EAC & The Horn

Sh12 billion grant to expand Ethiopia’s wheat industry

In a significant boost to Ethiopia’s agricultural industry, the African Development Bank Group will advance a $84.3 million (Kes12.15 billion) grant to enhance the country’s wheat production while increasing farmers’ incomes.

The grant aims to drive Ethiopia’s agricultural self-sufficiency and foster economic growth within the sector.

Ethiopia’s Finance Minister Ahmed Shide and Abdul Kamara, Deputy Director General for East Africa at the AfDB sealed the grant agreement on August 2, 2023.

The agreement will boost the rollout of Ethiopia’s Climate Resilient Wheat Value Chain Development Project (CREW), an initiative set to transform wheat production in the country.

Climate Smart Wheat Productivity

The grant structure comprises various contributors, with $54 million originating from the African Development Fund, the Bank Group’s lending window designed for low-income nations.

Additionally, $20 million will come from the Dutch Government, $10 million from agribusiness firm OCP Africa, and $300,000 from the Global Center on Adaptation.

Further, the Ethiopian government is poised to contribute $10 million in counterpart funding for the project.

The CREW project is structured around three key components: Climate Smart Wheat Productivity and Production, Market Infrastructure, Linkages, and Agri-Finance, as well as Project Coordination and Management.

These facets are designed to elevate wheat production, enhance market accessibility, and ensure efficient project execution.

The project’s strategic design aligns with the overarching framework of the Technologies for African Agricultural Transformation (TAAT) initiative, spearheaded by the AfDB. Its objective is to enhance productivity in the agricultural sector across various African countries, with Ethiopia as one of its focal points.

The CREW project, spread over a five-year period, intends to benefit about 500,000 small-scale farmer households.

During the signing ceremony in Addis Ababa, Abdul Kamara emphasized the profound impact of the CREW Project. Kamara stated that the initiative’s aim is to ensure uninterrupted access to agricultural inputs for Ethiopian farmers, mitigating supply disruptions arising from global challenges such as the Russia-Ukraine crisis, Covid-19, climate change, and escalating living costs.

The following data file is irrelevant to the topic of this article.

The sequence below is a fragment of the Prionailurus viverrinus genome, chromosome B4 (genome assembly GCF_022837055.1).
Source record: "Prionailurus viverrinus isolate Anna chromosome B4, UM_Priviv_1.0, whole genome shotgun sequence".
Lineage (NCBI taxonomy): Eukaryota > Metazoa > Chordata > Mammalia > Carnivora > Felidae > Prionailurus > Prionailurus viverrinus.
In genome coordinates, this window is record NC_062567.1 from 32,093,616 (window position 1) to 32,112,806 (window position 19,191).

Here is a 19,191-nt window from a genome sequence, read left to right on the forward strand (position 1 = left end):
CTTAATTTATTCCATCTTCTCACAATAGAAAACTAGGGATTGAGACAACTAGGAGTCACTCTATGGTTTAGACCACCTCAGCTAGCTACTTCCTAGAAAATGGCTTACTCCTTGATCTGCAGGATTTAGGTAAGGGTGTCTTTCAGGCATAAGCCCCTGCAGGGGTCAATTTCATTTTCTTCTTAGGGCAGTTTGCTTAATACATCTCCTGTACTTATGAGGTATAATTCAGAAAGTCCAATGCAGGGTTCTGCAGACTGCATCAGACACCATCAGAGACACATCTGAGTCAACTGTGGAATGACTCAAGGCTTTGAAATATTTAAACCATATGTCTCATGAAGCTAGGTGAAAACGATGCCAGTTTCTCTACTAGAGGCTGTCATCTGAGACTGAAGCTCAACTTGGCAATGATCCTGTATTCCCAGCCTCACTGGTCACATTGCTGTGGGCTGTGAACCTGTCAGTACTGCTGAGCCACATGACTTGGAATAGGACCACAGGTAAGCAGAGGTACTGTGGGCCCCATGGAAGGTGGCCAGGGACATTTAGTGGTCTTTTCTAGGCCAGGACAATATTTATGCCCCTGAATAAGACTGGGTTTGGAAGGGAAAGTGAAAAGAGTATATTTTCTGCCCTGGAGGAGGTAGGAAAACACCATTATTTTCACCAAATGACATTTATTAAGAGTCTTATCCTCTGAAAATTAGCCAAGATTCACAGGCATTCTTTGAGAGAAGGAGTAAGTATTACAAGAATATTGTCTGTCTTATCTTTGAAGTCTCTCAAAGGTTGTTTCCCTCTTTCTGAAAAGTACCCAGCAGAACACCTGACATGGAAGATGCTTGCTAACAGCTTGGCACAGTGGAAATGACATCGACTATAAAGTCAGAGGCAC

Read also: The man who brought East Africa’s roadside chapatis

Ethiopia’s wheat self-sufficiency

Kamara further highlighted that the CREW Project is designed not only to bolster wheat production but also to sustain Ethiopia’s progress towards self-sufficiency and export-oriented growth, setting a precedent for other African nations to follow.

Finance Minister Ahmed Shide expressed his gratitude for the Bank’s support and emphasized the potential of the project to accelerate and sustain Ethiopia’s wheat self-sufficiency goals.

At the moment, Ethiopia is the second largest wheat producer in sub-Saharan Africa, after South Africa. The country plans to become wheat self-sufficient and net exporter by 2025/26. It seeks to produce an additional 4.2 million tonnes of irrigated wheat by deploying proven technologies and innovations such as TAAT.

The grant brings the Bank’s current commitment to Ethiopia to $1.23 billion, covering the key sectors of basic services, energy, transport, water supply and sanitation, agriculture and the private sector.

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